Following trails that beckon is life at it’s best. Free wandering with no schedule or goals has served me well since childhood exploring creeks and prairies. I’ve been trained to watch and wait for the guidance but I’ll admit there’s is a new learning curve with the addition of the off-road teardrop camper. It’s keeping my guardian angels – and me – wide awake.
This day was for exploring the BLM off-roads outside Moab, Utah. No map, no cell service and no worries. It’s a Subaru with ample off-road GPS coverage right? A dropped pin marked the starting point and I was free to breathe in jaw-dropping vistas. It was an easy trail with occasional rough rocks or sinking sand spots.
The road transformed to true 4×4 when I turned a corner and hit the brakes. A gate in the middle of nowhere? Prying it open was easy since it wasn’t locked so I squeezed my rig through. That’s when the reality of The Canyon slapped me.
Narrow, ridiculously steep grade, no safety rails and the most amazing, adrenaline-inducing experience calling my name! The Subaru and teardrop had torn up off roads for days and I was primed for the grand prize dive down The Canyon.
I glanced at Rocky’s wide, trusting smile and immediately saw my four spectacular adult kids expecting me home for the holidays. A raven flew overhead mimicking Daddy’s familiar refrain “pull your head out of your ass Cindy!”
Perhaps a bit of recon was in order. Rapid, shallow breathing and heart-pounding adrenaline with knees bent, eyes straight ahead helped resist the abyss tractor beam pulling me over the edge on the switchback curves. Barely. There was just enough width for the car and RV. No margin for error, changing my mind or turning around. There might be a clearance and mud issue. But I was a hound dog on a scent. Ride The Canyon or bust!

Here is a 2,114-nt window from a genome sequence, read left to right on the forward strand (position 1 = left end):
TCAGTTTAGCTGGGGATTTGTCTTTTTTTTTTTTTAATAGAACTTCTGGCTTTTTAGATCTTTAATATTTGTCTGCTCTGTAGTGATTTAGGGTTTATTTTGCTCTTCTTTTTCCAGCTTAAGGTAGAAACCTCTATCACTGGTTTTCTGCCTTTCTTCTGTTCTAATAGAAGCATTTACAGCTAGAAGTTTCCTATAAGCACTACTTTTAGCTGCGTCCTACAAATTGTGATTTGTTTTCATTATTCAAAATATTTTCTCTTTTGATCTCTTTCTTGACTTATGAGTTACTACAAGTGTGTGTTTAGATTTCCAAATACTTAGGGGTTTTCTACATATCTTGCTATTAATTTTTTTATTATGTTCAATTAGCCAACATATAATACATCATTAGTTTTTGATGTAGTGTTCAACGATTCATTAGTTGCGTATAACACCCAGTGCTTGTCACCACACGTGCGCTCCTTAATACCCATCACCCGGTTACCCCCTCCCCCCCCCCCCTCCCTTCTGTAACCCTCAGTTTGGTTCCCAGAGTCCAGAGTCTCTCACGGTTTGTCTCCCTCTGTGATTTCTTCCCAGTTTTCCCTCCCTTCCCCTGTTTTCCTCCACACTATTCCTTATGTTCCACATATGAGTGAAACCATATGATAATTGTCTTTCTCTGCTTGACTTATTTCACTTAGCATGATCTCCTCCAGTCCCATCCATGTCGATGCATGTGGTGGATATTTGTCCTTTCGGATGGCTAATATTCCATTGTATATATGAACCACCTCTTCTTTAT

Admittedly I’ve got a few marks from life “or bust” experiences and a bit of a hang up about being the only surviving parent.
Time to pull out the big guns and use a technique honed over eight years in the halls of MD Anderson Cancer Center. Call in my angels when stakes are life OR death high. Employ the hallowed Coin Toss. Best two out of three wins. Heads means I go for it, tails I turn around and find a camp for the night.
First toss – heads. Second – tails. Standing inches from the cliffhanger I breathed in the delicious knowing that the outcome of that third toss would be my best option. No doubts. Pure faith. In that breath all the hooks and attachments of the adventure, adrenaline, and drama vanished. No need to do anything. Just lean in. Be still and know. The final toss and knowing occurred simultaneously. Tails. I’m out.
My best guess is I was in the Sheep Canyon area. GPS noted Mineral and Dead Horse Point Roads. I found an OHV trail map sign post indicating I was somewhere in the Dubinky area. Maybe The Canyon was a piece of Hell Roaring or Chicken Corners Trails. The coin toss occurred at the point requiring gate entry, is pinched between rocks on the right and the abyss on the left and drops over 1,000 feet via narrow, rocky, muddy switchbacks. Chicken Corners is where Moab area guides allow “chicken” passengers to walk, rather than ride. And Hell Roaring Canyon descriptions involve the word “pucker.”
I probably have too much faith in Beverly (my Subaru Outback) but I think she’d make The Canyon. Pulling my Outback teardrop camper affectionally dubbed Hillbilly? Sheer lunacy.
I can count on two things in life. My free spirit is comfortable with blind, ignorant leaps and it can heal more than it hurts if my heart stays open. May this inner knowing, my guardians, and the sacred Coin Toss always have my back!